It is inevitable in a concert of this sort that there will be a great variance in skill levels, and in musicianship. This time, there were fewer really young students than I have heard in previous concerts of this type; nearly all would be intermediate or secondary school students, I would guess. The comments below are made not to criticise the individual players, but hopefully to assist them to...
A brief preamble: Judith Clark (1931-2014) was a much-respected piano pedagogue and former Head of Piano Studies at Victoria University’s School of Music in Wellington. Her years of prominence in this latter role were before my time in the capital, but I certainly remember her in retirement as an abiding presence at many a concert and recital, having the air of a “grand dame” whose attendance at whatever... read more
These days I count myself proudly, if also a little ruefully, among the grey-headed majority who attend classical concerts – of course, these are the people whose loyal and continued support of our various concert series and occasional special events helps to ensure their continuance. Nevertheless it was a refreshing change to find myself sitting in an auditorium for a classical concert with what seemed like hundreds of... read more
century composers – interesting repertoire.
Stefano Donaudy (1879-1925) was a composer new to me; he was Italian-French, and a resident of Palermo in Sicily. He composed mainly vocal music, including operas, and is known today for a number of songs, of which ‘O del mio amato ben’ is one. It... read more
A variety of voices was heard at today’s concert, and a great variety of songs from 18
The woodwind (more specifically, the Saxophone) department of the New Zealand School of Music has become a fairly conspicuous player in the school’s activities. It’s led by Deborah Rawson, who, as well as being a clarinetist often seen in professional orchestral ranks, plays saxophone, usually the soprano sax.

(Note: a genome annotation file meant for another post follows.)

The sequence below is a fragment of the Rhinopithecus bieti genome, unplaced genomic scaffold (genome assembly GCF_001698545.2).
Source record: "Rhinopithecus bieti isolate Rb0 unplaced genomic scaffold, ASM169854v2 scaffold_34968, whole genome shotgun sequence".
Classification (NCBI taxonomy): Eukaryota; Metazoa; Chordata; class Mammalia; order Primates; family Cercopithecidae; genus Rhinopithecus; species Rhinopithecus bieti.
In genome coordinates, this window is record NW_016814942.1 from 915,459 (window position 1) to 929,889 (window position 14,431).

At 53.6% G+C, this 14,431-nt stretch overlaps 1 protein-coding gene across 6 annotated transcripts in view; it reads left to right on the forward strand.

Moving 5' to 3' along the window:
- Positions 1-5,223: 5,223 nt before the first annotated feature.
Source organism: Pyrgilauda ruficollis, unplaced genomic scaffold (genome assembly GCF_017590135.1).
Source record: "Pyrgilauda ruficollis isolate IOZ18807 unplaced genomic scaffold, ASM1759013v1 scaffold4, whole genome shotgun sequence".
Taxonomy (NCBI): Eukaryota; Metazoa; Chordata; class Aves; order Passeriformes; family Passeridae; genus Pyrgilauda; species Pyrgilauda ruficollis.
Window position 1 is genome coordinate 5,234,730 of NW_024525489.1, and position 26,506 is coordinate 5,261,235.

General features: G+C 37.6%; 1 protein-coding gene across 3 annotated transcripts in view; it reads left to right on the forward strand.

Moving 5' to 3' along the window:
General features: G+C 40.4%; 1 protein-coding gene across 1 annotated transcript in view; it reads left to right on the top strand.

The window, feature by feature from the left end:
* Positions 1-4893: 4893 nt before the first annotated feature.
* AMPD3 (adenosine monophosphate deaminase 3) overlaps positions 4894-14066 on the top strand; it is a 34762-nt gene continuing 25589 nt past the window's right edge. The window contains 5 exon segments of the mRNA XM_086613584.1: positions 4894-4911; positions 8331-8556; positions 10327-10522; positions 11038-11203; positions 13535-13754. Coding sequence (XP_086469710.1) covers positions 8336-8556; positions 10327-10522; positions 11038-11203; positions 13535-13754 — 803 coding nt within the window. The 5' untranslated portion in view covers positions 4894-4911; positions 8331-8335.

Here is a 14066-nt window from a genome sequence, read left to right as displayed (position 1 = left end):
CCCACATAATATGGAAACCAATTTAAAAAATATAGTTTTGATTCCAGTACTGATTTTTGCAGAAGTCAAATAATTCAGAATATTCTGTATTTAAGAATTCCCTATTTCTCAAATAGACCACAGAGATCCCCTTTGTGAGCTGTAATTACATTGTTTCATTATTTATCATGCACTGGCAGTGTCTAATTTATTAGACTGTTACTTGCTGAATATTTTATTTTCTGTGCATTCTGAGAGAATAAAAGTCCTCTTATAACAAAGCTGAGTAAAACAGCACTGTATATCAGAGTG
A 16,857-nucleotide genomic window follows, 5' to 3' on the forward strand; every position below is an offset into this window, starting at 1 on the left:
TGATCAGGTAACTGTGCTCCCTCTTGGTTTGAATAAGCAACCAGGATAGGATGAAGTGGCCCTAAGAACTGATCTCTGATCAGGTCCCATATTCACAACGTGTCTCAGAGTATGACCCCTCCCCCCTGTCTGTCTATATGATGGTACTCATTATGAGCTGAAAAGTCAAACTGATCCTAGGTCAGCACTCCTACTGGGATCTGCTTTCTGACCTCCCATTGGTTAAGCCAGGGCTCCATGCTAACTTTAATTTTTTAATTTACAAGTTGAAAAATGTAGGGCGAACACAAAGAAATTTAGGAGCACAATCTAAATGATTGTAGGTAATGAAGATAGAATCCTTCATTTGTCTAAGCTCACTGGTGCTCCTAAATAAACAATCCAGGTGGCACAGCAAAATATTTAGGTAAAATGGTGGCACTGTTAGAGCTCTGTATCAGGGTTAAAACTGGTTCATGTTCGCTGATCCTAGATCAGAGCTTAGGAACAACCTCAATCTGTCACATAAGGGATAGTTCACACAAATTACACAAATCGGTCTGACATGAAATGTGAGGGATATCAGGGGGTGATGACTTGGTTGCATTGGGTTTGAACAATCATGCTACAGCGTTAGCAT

While she introduced this lunchtime concert, the ensemble was directed by Simon Brew, an ‘artist teacher’ in the school.
The concert began with...
At last! - the drought has been broken! - the well has been newly dug! - and the field has been freshly ploughed! So, just what, you're bemusedly thinking, am I on about this time round? I'll tell you! - David Farquhar's First Symphony, performed only once previously in concert in 1959, has finally received its SECOND public performance! - that makes, by my reckoning, fifty-seven years of... read more
, was omitted.
Thus, in contrast to the hour-long viola concert on Wednesday, this one was about ten minutes shorter than the normal 45 minutes.
Two guitarists calling themselves Duo Kita, Jake Church and... read more
The last of the four showcase concerts from the New Zealand School of Music offered guitarists a platform. One of the four programmed players could not appear, meaning that a piece by New Zealand composer Mike Hogan,
Having been told the previous day, and by the listed outline of concerts to come in this week of NZSM student recitals that this was to be one of ‘viola students’, I was disappointed to discover that in fact only one such student was playing, plus her teacher, Gillian Ansell. I hastily add that it is no disappointment to hear Gillian Ansell play, but over the years NZSM has...
from... read more
Eight cello students from Victoria University’s school of music, led by head of cello, Inbal Megiddo, delivered a highly diverting concert, the first in the school’s end of year showcase which is taking place between Monday and Thursday this week.
The advertised programme was amended by the addition of a solo performance by one of their number, Lavinnia Rae. Hers was another piece from Bach’s Cello Suites: the
Robert Hoskins' typically perceptive programme notes for this concert quoted a significant remark made by painter Toss Woollaston to Douglas Lilburn, which the composer later recalled. Talking specifically about work by New Zealand artists, Woollaston stated that "environment should give it character". Lilburn seems, on the showing of some of the most important of his piano pieces in this concert, to have taken Woollaston's remark to heart.
One is tempted...